We have 108 guests and no members online
DIM / MID: What would Thomas Merton do?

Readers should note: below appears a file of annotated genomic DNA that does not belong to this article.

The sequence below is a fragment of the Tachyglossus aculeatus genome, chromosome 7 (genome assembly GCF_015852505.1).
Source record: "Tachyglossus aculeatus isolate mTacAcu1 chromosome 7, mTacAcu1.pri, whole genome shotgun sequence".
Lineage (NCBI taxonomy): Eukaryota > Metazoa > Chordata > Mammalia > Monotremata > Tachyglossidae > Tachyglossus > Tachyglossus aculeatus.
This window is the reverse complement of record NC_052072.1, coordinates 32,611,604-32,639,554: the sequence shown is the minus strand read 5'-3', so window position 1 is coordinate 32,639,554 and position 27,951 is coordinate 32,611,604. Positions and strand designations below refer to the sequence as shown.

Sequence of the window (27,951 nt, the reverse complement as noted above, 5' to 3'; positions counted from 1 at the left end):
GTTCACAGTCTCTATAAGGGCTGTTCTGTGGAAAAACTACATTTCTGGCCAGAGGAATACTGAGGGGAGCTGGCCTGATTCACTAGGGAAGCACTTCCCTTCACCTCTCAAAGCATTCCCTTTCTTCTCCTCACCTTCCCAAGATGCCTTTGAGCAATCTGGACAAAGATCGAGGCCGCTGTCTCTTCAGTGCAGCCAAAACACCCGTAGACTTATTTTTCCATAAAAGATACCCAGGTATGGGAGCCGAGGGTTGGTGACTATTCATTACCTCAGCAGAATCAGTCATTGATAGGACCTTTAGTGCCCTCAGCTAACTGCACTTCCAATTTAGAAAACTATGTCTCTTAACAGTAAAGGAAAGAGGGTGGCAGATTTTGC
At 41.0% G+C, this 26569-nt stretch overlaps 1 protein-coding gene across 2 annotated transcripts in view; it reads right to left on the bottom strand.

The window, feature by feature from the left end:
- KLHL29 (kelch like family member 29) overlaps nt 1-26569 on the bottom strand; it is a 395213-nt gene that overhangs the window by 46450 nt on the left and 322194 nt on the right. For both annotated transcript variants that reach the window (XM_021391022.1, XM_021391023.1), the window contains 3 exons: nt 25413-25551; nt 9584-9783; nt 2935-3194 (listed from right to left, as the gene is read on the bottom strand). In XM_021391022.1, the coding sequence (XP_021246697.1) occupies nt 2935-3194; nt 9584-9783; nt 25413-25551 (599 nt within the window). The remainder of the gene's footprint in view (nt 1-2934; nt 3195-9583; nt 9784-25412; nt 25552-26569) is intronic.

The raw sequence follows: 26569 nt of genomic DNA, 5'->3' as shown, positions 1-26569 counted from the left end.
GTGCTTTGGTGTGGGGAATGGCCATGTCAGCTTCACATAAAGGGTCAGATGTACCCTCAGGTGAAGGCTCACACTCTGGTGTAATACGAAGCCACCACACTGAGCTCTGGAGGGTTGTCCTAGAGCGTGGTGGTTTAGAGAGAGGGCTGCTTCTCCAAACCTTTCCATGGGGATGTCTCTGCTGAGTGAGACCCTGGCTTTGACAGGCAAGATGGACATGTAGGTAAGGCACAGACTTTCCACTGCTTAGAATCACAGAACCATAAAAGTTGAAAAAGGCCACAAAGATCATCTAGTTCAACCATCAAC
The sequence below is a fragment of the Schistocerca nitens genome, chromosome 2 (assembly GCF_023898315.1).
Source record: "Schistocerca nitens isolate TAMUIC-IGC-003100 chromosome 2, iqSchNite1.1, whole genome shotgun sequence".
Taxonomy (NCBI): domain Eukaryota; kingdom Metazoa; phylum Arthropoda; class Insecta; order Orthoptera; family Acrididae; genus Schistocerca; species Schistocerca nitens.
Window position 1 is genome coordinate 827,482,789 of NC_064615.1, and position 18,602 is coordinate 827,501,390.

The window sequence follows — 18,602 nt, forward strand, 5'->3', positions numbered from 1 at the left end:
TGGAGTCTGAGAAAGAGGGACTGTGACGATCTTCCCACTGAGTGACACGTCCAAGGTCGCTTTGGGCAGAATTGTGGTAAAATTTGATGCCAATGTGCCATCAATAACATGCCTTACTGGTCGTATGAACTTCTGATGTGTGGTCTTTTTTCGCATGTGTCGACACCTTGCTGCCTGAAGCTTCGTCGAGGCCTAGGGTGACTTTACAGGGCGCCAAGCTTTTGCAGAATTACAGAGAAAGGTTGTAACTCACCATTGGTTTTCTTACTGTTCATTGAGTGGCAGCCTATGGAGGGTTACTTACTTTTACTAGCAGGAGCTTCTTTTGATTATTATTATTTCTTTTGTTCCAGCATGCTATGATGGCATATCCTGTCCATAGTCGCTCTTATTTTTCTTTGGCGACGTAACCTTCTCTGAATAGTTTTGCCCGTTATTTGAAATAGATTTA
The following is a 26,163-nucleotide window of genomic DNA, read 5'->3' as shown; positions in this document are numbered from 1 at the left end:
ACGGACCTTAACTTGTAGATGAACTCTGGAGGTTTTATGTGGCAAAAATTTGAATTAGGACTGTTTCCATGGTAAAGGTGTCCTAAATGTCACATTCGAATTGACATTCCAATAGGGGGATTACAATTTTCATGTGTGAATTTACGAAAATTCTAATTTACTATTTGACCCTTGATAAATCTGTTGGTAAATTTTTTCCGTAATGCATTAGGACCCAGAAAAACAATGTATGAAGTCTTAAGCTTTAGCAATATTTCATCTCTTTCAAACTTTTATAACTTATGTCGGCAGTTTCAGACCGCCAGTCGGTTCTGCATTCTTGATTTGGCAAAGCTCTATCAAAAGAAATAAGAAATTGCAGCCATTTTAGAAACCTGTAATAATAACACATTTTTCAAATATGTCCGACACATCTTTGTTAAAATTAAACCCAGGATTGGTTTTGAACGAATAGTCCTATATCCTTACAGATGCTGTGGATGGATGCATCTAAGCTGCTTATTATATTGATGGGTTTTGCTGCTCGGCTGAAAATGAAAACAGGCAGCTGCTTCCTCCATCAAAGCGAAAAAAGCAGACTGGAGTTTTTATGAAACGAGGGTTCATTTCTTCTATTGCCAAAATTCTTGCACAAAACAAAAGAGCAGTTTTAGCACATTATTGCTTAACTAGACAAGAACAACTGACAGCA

Sr Margaret Mary Funk OSB At a family gathering recently there was intense talk about the current Iraq War and forthcoming elections. Like most families, mine is sharply divided. The range of opinion is not unusual. It's also normal to have many points of view, and to hear vastly different sides in a debate. What was striking this time was the level of intensity, the sustained informed narrative brought to the table, and the despair at finding common ground. This is my fifteenth year of being involved with monastic interreligious dialogue and my eleventh year of having it as my full-time assignment. Isn't there some skilfulness we can bring to a family gathering from our experience? Or do we dialogue 'out there' but remain mute in our home monastic Communities and family reunions? At one point I dropped out of the conversation and became an observer, asking myself some questions: I wonder what Thomas Merton would have said about our contemporary dilemma? Would terrorism justify laying aside a non-violent strategy? Would Thomas Merton have grown up and out of the 1960s mentality that was so optimistic? We, who were already adults in the 60s, actually thought that war would become obsolete. Forty years later there seems to be no prospect for finding solutions other than military ones. More disturbing is the fact that the reliance on non-violence as an alternative seems to fuel more opposition, and actually causes aggression instead of promoting peace. Perhaps he'd say we need a view, a voice and a vocation. A View No one really wants your 'view' at the table of dialogue. Different views seem to aggravate rather than lift up the conversation to the noble, the insightful, or the compassionate action. There's an edge to one's view. It often lacks maturity. Views often become polarities and create an oppositional climate rather than move the conversation to harmony, peace and Community. There's another level that must be cultivated by each individual and by groups that are preparing to come to the table of dialogue: a voice. We need to be clear, compelling, authentic seasoned, and appropriate. Our voice has the capacity to mediate truth. Views solicit opposing views and reaction rather than wisdom. Voice invites pause, wonder and response. What would our 'voice' look like? From the outside the voice would be speaking in the first person. The speaker takes responsibility and comes from his/her centre. The speaker's voice is personal and while speaking from 'I' it's not the eye of the ego, but the 'I 'that offers a relationship to the 'you' (the du of which Martin Buber speaks). This voice refrains from speaking at someone or resorting to principles rather than sharing from the heart personal convictions that are born of an experience of silence. While the our voice comes from the centre of the 'I' there ought to be a muted ego. Excluded from our voice would be words of power and control, competition and dominance, seduction and intrusion, or moralism and dogmatism that drive arguments and scores points. Dialogue is not debate, no matter how skilful. Nor is dialogue rhetoric. No amount of style compensates for substance. The voice is humble and creates spaciousness. Poised pauses honour distinctions; differences contrast preferences, subtleties foster appreciation. This voice welcomes differences because distinctions do not divide, but enhance the beauty, contrast and unity. You might wander about the ‘what if' you don't agree, or if the ‘other' is ignorant or even harmful if taken to conclusions. Negativity, no matter its many disguises, has no place at the table of dialogue. Negate nothing, say the ancient. What is, is. Dialogue is bigger than any person at the table. No one needs to defend truth. With humility- wisdom and charity emerges as a shared experience. Yet, here is where the view comes in again through the back door. A formed view makes a contribution beyond opinion, ego and reaction. There is no substitute for homework. Here's a list of some of Merton's view that is a response to the use of war as a means of peace: • Merton did not accept St Augustine's just war theory, which taught that it is possible to kill others morally if one intends objectives other than the killing, and if war is the last resort. Merton said that the divorce between intention and behaviour creates a moral schizophrenia in which one's motives are separated from one's actions, in this case, killing a human being. It was Augustine's way of thinking that permitted the Crusades and the Inquisition. • Merton espoused Gandhi's non-violence, which seeks to liberate the adversary from the mentality that makes violence and oppression appealing. Since there is no separation between the oppressor and the oppressed, there is no enemy. • Merton raised up the imperative of non-violence in the early Church tradition. Clement of Alexandria observed that a disciple of Christ is a soldier of peace in an army that sheds no blood. St Justin concluded that a Christian does not take another's life but dies for Christ. Tertullian, with his striking way of writing, insisted that Jesus disarmed every Christian soldier when he told Peter to put away his sword. • Non-violence imposes the need to root out our fascination for total solutions to problems and totalitarian approaches to life. We become violent because we believe we alone have the answers and the truth. We conclude that any alternative to our position must make matters worse and be false. There is arrogance in this. • Christians become belligerent, Merton affirmed, because they see the truth as smaller than they are, as something less significant than the Church. No, Merton thundered. The truth is larger than we are. It endures even when we do not defend it. We are not the possessors of truth but its servants. The truth is more than we are, more than the Church is. The Church is a minister to the truth, a witness to it, not its master. • If we believe that the truth is invincible, then we do not attack others to preserve it. Those who genuinely serve the truth are gentle with it and humble. The truth need only be spoken and its force can be felt. When we defend the so-called truth by violence, we are not serving the truth but ourselves. We turn to violence because we are aware at some level of consciousness that the truth is not in us and we are, therefore, insecure with what we propose as the truth. • Those we define as our enemies are often not our enemies but simply those we cannot control, those who take options in life we did not, those who see an aspect of the truth to which we are blind. This is not to assume that there are no wicked people in the world; it is merely that there are far fewer than we suspect. Many of those we declare wicked are not wicked, but different. • Fear is the root cause of war. With bigger and bigger weapons we will continue to dominate and be dominated. • Non-violence requires spiritual maturity. This is why prayer is an important element in the achievement of non-violence. The reason why non-violence fails to work on many occasions is because others sense correctly that beneath the surface of the non-violence there is a hidden belligerence, a desire to control or, at the very least, an assumption of moral superiority and self-righteousness. • Non-violence is a humble approach to life, seeking to purify the self from the vanity that gets in the way of our happiness and the greed that makes us violent with one another. • Two assumptions by those who advocate violence: that I am separate from the other, and that I can hurt the other without injuring myself. Violence seems advantageous: if I don't guard my interests, another will take them. Scarcity thus dictates a felt need to protect American interests.1 So, you might ask, exactly just what homework is necessary to form a view? And where does one find a voice? Our voice rises from our Vocation: As praying people we follow the calling to be Christ for others. Above the river we look ordinary and have nothing special. But under the river we are practitioners of prayer and honest self-discipline. When the ego relaxes his/her grip and from underneath Wisdom herself rises and we surrender to her voice. We can speak with a voice, the voice of a contemplative that transcends the oppositional polarities and speak heart to heart.2 Let me be more specific: Recognizing five warning signs: • Stereotyping opposing positions: e.g. liberal vs conservative, or non-violence vs. militarism, stances that freeze options and paralyze skilful actions • Dealing in abstractions (-isms or -ologies) that polarise and totalise strategies • Undervaluing the personal and the relational and thereby fostering an attitude of 'us vs. enemies' • Hiding behind ego-centred resistance and defensiveness that is fear-based • Resorting to negativity and dichotomies that narrow the field of vision Five innovative dialogue skills and practices: • Speaking in the first person • Shifting from ideologies to persons • Shifting from truth as an abstraction to personal beliefs, hopes, and experiences of the sacred • Shifting from ego-centred resistance to a shared consciousness of the sacred and of the human • Shifting from negativity to a conscious willingness to understand and honour differences To do the necessary inner work before coming to the table of dialogue, and to continue this while at the table: • To prepare for a dialogue with a week of prayer and moderate fasting • To have an ascetical practice that purifies our thoughts and emotions so that our own afflictions are not hindrances at the table of dialogue • To have methods of laying aside of one's personal afflictions of anger and dejection so that one is aware of the thoughts that rise unconsciously at the table of dialogue (This teaching would draw on John Cassian's treatment of 'the eight thoughts': food, sex, things, anger, dejection, acedia, vainglory, and pride, as discussed in my book Thoughts Matter, published by Continuum in 1999.) • To find a personal prayer practice that is ceaseless and that creates a place of refuge where one finds peace and an inner emptiness to receive another • To wait upon the Spirit, who teaches us when, how, to whom, and what to say (This would include such prayer practices as the Jesus Prayer, Abandonment to the Present Moment, The Little Way, Colloquy, and Emptiness, as discussed in my book Tools Matter, published by Continuum in 2001.) • To embrace lectio divina is the integrating prayer form for each contemplative practitioner to put on the mind of Jesus Christ as our formation for dialogue. The ancient desert tradition teaches that with God's grace affliction is taken away and replaced with prayer. Continuous prayer awakens the practitioner to Presence, the shared place of Being and Essence. A Vocation is not achieved. We follow our calling to be steeped in Christ-consciousness. The directives that rise from underneath our mindless free-falling thoughts, and move toward the gentle stirrings of the Holy Spirit that moves us from light to light, insight to insight. We might find ourselves in unlikely places. In humility we sit in silence and have an inner knowing of the heart. Our voice is the contemplative silence punctuated by a word. Merton, in his Conjectures of a Guilty Bystander did two things: he named the situation with clarity and artistic soundness, and he also used the voice of 'we' accepting the full burden of the human condition. His writings came from his informed view, but his voice was from his contemplative way of life. He tasted humility and knew from experience the 'we' of existence. The ancient desert tradition teaches that, with God's grace, affliction is taken away and replaced with prayer. Continuous prayer awakens the practitioner to Presence, the shared place of Being and Essence. This is the ultimate zone of dialogue. This point, however, needs to be stressed that one's experience is about the other and not the self-referencing ego. The vocation of the one who prays at the table of dialogue is to give voice to Christ mediated through our own knowing and being known. As mystical as this might sound, there's no other way to meet and mediate the complexities of our times. We pray. Sincere prayer leads us to due diligence and discipline of doing our homework on our view - war, immigration, globalization, pandemics, distribution of resources, the list is endless. We give attention to our vocation that calls us to prayer and to ascetical work that removes the inner obstacles to prayer. Finally, our inner attention directs our voice as to when we speak, to whom, with whom and what to say. We literally get out of the way so that God speaks through us and we listen with the ear of our heart. Thomas Merton today would smile because we no longer need to quote him, or any other prophet, but be there and speaking as one having authority, an inner confidence that during our lifetime Peace is possible. Conjectures of a Guilty Bystander In an interview with Br Patrick Hart published in issue 74 of our Bulletin, he recommended Merton's book Conjectures of a Guilty Bystander as a vintage model of his writing and his style of engaged dialogue. In this classic book, first published by Doubleday in 1966, we get not only a glimpse of Merton's finest thinking and writing but also a voice for monastics to imitate. Merton said that the book was about a decade of 'personal reflections, insights, metaphors, observations, judgments on readings and events' (Preface). He presents his 'version of the world.' The genius of Merton was that he had a version of the world. That is, he could step back and look and then articulate it both for himself and for others, like us. In other words, he puts this version 'out there' and thereby begins and sustains a dialogue with the world. We may not have his immense capacity to receive and interpret the world with his brilliant mind, excellent education, and universal contacts with the intellectual and artistic Community of the 1960s, but we can notice what he did and how he did it, and imitate his 'doing' of dialogue 'in the world.' Merton's fundamental belief was that being a monk, rather than disqualifying him from having a point of view, gave him a vantage point that offered a unique and universal perspective. As human, he was engaged in living in our actual world. He says of Conjectures: 'Maybe the best way to ss historical and even theological, fitted together in a spontaneous, informal philosophic scheme in such a way that they react upon each other. The total result is a personal and monastic meditation, a testimony of Christian reflection in the mid-twentieth century, a confrontation of twentieth-century questions in the light of monastic commitment, which inevitably makes one something of a ‘bystander'' (Preface, v-vi; this and all subsequent quotations are from the Doubleday Image Books edition, 1968). A Voice for Praise and Worship Merton then proceeds to move through contemporary news items, philosophical systems, poetry, theology, and all manner of things in a way that makes an opened page look one-dimensional. In scanning this book for the sake of my dialogue practice, I read with the intention of understanding just what the 'voice' of a bystander is. What did Merton see that I want to notice for myself? At one point near the end of Conjectures, Merton portrays a particular day on retreat: We are on retreat. Very cold morning, about eight degrees above. I left for the woods before dawn, after a conference on sin. Pure dark sky, with only the crescent moon and planets shining: the moon and Venus over the barns, and Mars in the west over the hills and the fire tower. Sunrise is an event that calls forth solemn music in the very depths of man's nature, as if one's whole being had to attune itself to the cosmos and praise God for the new day, praise Him in the name of all the creatures that ever were or ever will be. I look at the rising sun and feel that now upon me falls the responsibility of seeing what all my ancestors have seen, in the Stone Age and even before it, praising God before me. Whether or not they praised Him, then, for themselves, they must praise Him now in me. When the sun rises, each one of us is summoned by the living and the dead to praise God. (p. 280) The authority that all contemplatives, lay and monastics claim is that we come from the cloister of solitude. 'You must be free, and not involved. Solitude is to be preserved, not as a luxury but as a necessity: not for 'perfection' so much as for simple 'survival' in the life God has given you.' (97) It's in this solitude we name the contemplative moment from our on-going practice of Lectio Divina. Our eyes are trained to ‘see'. 'I pray much to have a wise heart, and perhaps the rediscovery of Lady Julian of Norwich will help me. I took her book with me on a quiet wall among the cedars. She really elaborates, theologically, the content of her revelations. She first experienced, then thought, and the thoughtful deepening of experience worked it back into her life, deeper and deeper, until her whole life as a recluse at Norwich was simply a matter of getting completely saturated in the light she had received all at once, in the 'shewings,' when she thought se was about to die [...]To have a 'wise heart,' it seems to me, (Merton goes on to comment about Julian of Norwich) is to live centred on this dynamism and this secret hope - this hoped-for secret. It is the key to our life, but as long as we are alive we must see that we do not have this key: it is not at our disposal. Christ has it, in us, for us. We have the key in so far as we believe in Him, and are one with Him. So this is it: the 'wise heart' remains in hope and in contradition, in sorrow and in joy, fixed on the secret and the 'great deed' which alone gives Christian life its true scope and dimensions! The wise heart lives in Christ (212) So, what would Merton do? Two words from the title of his book - 'guilty' and 'bystander' - function as an idiom of watching, from the outside. We monastics often use the collective, personal pronoun 'we' as a way of accepting responsibility for the current condition and of expressing our joint commitment to accountability for the next generation, to taking action on behalf of those who will follow us. The 'we' of Thomas Merton's writings is saturated with compassion and hope. However, this collective 'we' is only half of the monastic's vocation in the world. Merton uses the singular 'I' when he names the now of each contemplative moment. Notice the passage above: 'We are on retreat.' 'I look at the rising sun.' We might share our concerns about America at war, but to miss the now that is calling for praise and worship would mean forsaking an important part of our vocation. A Voice for Protest and Honest Talk However, Merton also knew that monastics cannot limit their activity to praise and worship. He once said that he wanted to make his entire life a protest against the injustice and cruelty that are as evident in our world today as when he was writing forty or more years ago. We simply must ask: 'Why war?' a question I have asked of some of my relatives. I believe the following lines from Merton do much to explain our ongoing Iraq War: The basic falsehood is the lie that we are totally dedicated to truth, and that we can remain dedicated to truth in a manner that is at the same time honest and exclusive: that we have a monopoly of all truth, just as our adversary of the moment has the monopoly of all error. We then convince ourselves that we cannot preserve our purity of vision and our inner sincerity if we enter into dialogue with the enemy, for he will corrupt us with his error. We believe, finally, that truth cannot be preserved except by the destruction of the enemy-for, since we have identified him with error, to destroy him is to destroy error. The adversary, of course, has exactly the same thoughts about us and exactly the same as our policy by which he defends the 'truth.' He has identified us with dishonesty, insincerity, and untruth. He believes that, if we are destroyed, nothing will be left but truth. (68) Why do we need to prove our enemy wrong? 'Because,' Merton writes, 'we need them to be wrong. For if they are wrong, and we are right, then our untruth becomes truth: our selfishness becomes justice and virtue, our cruelty and lust cannot be fairly condemned. We can rest secure in the fiction we have determined to embrace as ‘truth.' What we desire is not the truth, but rather that our lie should be proved ‘right,' and our iniquity be vindicated as ‘just' This is what we have done to pervert our natural, instinctive appetite for truth' (78). Truth itself can be a trick. When we have 'the truth,' this gives us permission to hate. Merton gives an example drawn from table reading at his monastery: In the refectory a tendentious book about Communism is being read. Communism is insidious. We should hate all that is insidious, especially this ultimate diabolical insidiousness which is Communism. If we truly hate it with all the power of our being, then we can be sure we ourselves are, and will remain, righteous, free, sincere, honest, open. Today then (we are told) hatred of Communism is the test of a good Christian. The pledge of all truth is our political hate. Hate Castro. Hate Khrushchev. Hate Mao. All this in the same breath as 'God's merciful love' and the 'beatings of the Sacred Heart.' There seems to be some other dimension we have not discovered. (44) Merton even cautions the monastic about positing another 'truth' that trumps the previous abuse of truth. His skillful method toward love that informs and forms truth is this: 'The best I can do is to look for some of the questions' (49). So, I guess Merton would not appear on a talk show. Being a monk he could stand back and watch. But his genius was to watch without being hooked into the crisis. He also insisted on the importance of thought, of being a thinking person: 'Nothing can take the place of thoughts. If we do not think, we cannot act freely. If we do not act freely, we are at the mercy of forces which we never understand, forces that are arbitrary, destructive, blind, fatal to us and to our world. If we do not use our minds to think with, we are heading for extinction, like the dinosaur: for the massive physical strength of the dinosaur became useless, purposeless. It led to his destruction' (79). Personal Lessons to Take from His Book Having reviewed some of the most potent teachings in Conjectures, and nothing substitutes for the direct experience of doing it leisurely yourself, let me conclude this brief piece by reflecting on some ways in which Merton's book might serve as a tool for me the next time I'm at the Funk family table and the political world becomes part of the menu, no matter what the feast. First, I must continue to do my own practice so as not to participate unconsciously as a person of the lie and claim to 'see' the hidden agenda of others from my own store of hubris. My own angers, competition, and propensity to retaliate and keep the cycle of violence in full swing need be rooted out with practice before coming to the dinner table and to the table of dialogue. I fear not only 'the Lord' but also my own stored tendencies to 'kill my enemies,' even if they are my kindred by blood or ties of friendship. I don't apologise for being a nun and bringing to the table views that I have picked up from here, from there, from reading, from other conversations-views that are neither better than nor richer than others, but just 'other views.' Being in this world and actually living today is the only warrant to engage in the conversation. However, silence, when not used passive-aggressively, is my greatest strength before, during, and after the talk. I would bring to the table that contemplative ‘eye of the heart' that has the witness of the 'we' but the urgency rising from the 'I'. The description of Merton's night-watch when he was Novice Master serves as an ode to all of us who see: 'Looking at the dark empty room, with everyone gone, it seemed that, because all that they loved was there, 'they' in a spiritual way were most truly there, though in fact they were all upstairs in the dormitory, asleep. Merton goes on to reflect, 'It was as if their love and their goodness had transformed the room and filled it with a presence curiously real, comforting, perfect: one might say, with Christ Indeed, it seemed to me momentarily that He was as truly present here, in a certain way, as upstairs in the Chapel. The loveliness of the humanity which God has taken to Himself in love is, after, all, to be seen in the humanity of friends, our children, our Brothers, the people we love and who love us. Now that God has become Incarnate, why do we go to such lengths, all the time, to 'disincarnate' Him again, to unweave the garment of flesh and reduce Him once again to spirit? As if the Body of the Lord had not become 'Life-giving Spirit.'[...] 'In any case, I felt there was something quite final and eternal in looking at this empty room: [...] how precious. It is very good to have loved and been loved by them with such simplicity and sincerity.' (214) Most of all, what contemplatives bring to the table of dialogue is to gently raise up in the midst of dissonance the contemplative moment of the here and now. I'm here at this table, belonging to this family and coming from my particular monastery. Merton has the words to describe this attitude: 'Dealing with these Brothers, my attitude toward the monastery changes. I see that they have need of me, and I have need of them, and I am glad to do what I can for them. This is a source of peace that makes much more sense than aiming at something less attainable and then being dissatisfied because one has not ‘attained' it.' (280) So, stay at the table. -------------------------------------------------------------------------------- Cf. Miramon (de) Charles, Les 'donnés' au Moyen-Age. Une forme de vie religieuse laïque (v .1180 - v. 1500), Cerf, Paris 1999; Deroux MP, Abbé, (Abbot) Les origines de l'oblature bénédictine, Les éditions de la Revue Mabillon, Abbaye de Ligugé 1927. Deroux, op.cit. Deroux, op.cit.p.95 The original list was gleaned from Anthony Padovano's book, A Retreat with Thomas Merton: Becoming Who We Are (Cincinnati, St Anthony Press, 1995, 73-75). A longer version of What would Merton Do? is to be found in MID Bulletin 73 and 74, available on line at www.monasticdialog.com